The Pantone color charts have thousands of ink colors/shades printed onto paper. Because ink is translucent (lets light pass through) and paint is opaque (light bounces off the surface) paint can never truly match the Pantone ink colors exactly.
Stains are a horse of a different color since they are made to be a transparent paint, essentially. "Solid color" stains is a term which just confuses people in my opinion. If it's solid enough to cover the grain or anything else isn't it just paint?
The OneShot Pearlescent colors are fairly translucent and might make for an interesting stain if you reduced it further with reducer rather than thinners. Thinners like mineral spirits or turps or naptha tend to break down paint, (especially if too much is added) while reducers basically add clear "solids".
The sign suppliers near me sell the pearlescent colors for $8.75 per HALF PINT.
The regular Lettering Enamels range from $16.00 to $46.00 per QUART depending on color.
Creating gradients can be accomplished several ways depending what you want to do. Practice on scrap wood or cardboard first. If you want a background gradient on a flat surface (before router cutting) you can use small 3" paint rollers, using one roller for each main color in the blend. Roll on the lightest color, feathering it into the area you visualize the next color to be. Then use the next color, start it away from the first color already laid down and gradually feather it into the first color. If you need to come back with the first color to blend it more into the second color, use the roller with a light touch. Then work your third color starting away from the second color and then blend into the second color gradually.
You can do the same thing with an airbrush or with regular paint brushes. When trying it with paint brushes, the key is to keep the paint wet long enough to make the blends. For oil based paints you can add a little linseed oil or Penetrol. For water based paints, Floetrol is supposed to be good.
Creating a 3 color shaded convex letter like you would get from "Eye Candy" would probably be handled easiest with a computer cut mask and an airbrush. Or you could digitally print it and replace it every time it fades beyond recognition.
Don't forget, it's only "cool" looking if it remains readable.
04-17-2003, 01:03 PM
Mayo, I stand corrected,The point I was trying to make is that you can get the same or almost the same with oil based house paint as with the more expensive lettering paint. and as to the reducer issue you are 100% right in the fact that they add clear solids and that a thinner breaks down paint if to much is used but first remember that oil based paint first is very thick and is designed to be cut with a thinner to the point of almost 25% thinner without any break down this allows for spraying,The reducers if you use the right ones can be very beneficial as you can use slow reducer or rapid reducer with rapid reducer you can have oilbase paint dry in about 3 or 4 hours instead of overnight etc. as to linseed oil or penetrol you have to be carefull not to use to much as it will cause the paint to lay on top and not penitrate as well due to the nature of oil in other words you can emulsify the paint to much kind of like pouring motor oil on wood and then seeing that it never truly dries. Floetrol is a good product for keeping a wet edge and stoping roller or brush overlap marks from happening in water based paint it is an emucifier made from latex. And I apologize to the makers of Pantone for calling it a paint, wasn't thinking, I use their chart alot to custom mix my own paint using a computer analyzer I bought from a paint supply house. David in Wyoming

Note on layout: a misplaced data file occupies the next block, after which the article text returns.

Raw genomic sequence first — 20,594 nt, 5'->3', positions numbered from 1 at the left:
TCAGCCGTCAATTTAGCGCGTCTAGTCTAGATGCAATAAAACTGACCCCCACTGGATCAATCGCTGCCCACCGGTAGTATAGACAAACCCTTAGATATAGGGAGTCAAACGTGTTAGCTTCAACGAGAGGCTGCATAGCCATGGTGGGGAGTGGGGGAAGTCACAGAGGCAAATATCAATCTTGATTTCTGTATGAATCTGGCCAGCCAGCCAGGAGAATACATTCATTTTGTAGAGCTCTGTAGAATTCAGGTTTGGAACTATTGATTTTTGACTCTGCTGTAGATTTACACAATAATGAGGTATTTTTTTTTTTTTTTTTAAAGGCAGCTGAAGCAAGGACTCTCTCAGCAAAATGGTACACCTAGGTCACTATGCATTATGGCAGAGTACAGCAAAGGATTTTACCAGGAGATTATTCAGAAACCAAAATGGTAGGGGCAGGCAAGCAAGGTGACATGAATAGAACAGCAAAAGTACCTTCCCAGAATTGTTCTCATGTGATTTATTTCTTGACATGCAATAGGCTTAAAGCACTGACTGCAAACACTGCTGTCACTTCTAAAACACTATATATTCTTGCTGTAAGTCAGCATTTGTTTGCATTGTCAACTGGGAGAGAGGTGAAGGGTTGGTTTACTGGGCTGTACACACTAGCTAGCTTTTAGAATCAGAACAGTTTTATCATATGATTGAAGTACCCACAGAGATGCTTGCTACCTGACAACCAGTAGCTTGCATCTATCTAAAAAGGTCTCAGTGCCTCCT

04-17-2003, 06:00 PM
Thanks guys... Sounds like the thing to do would be to master creation of my own stains/coatings & experiment. I found a ton of links on the subject.
Here's one for Analine colorants... but I've heard they're vulnerable to UV rays... "unstable" was the term- but with the right UV protecting clearcoat maybe not...
There's a bunch on industrial metal flake, pearlescent, photoluminescent... you name it... somebody sells it direct...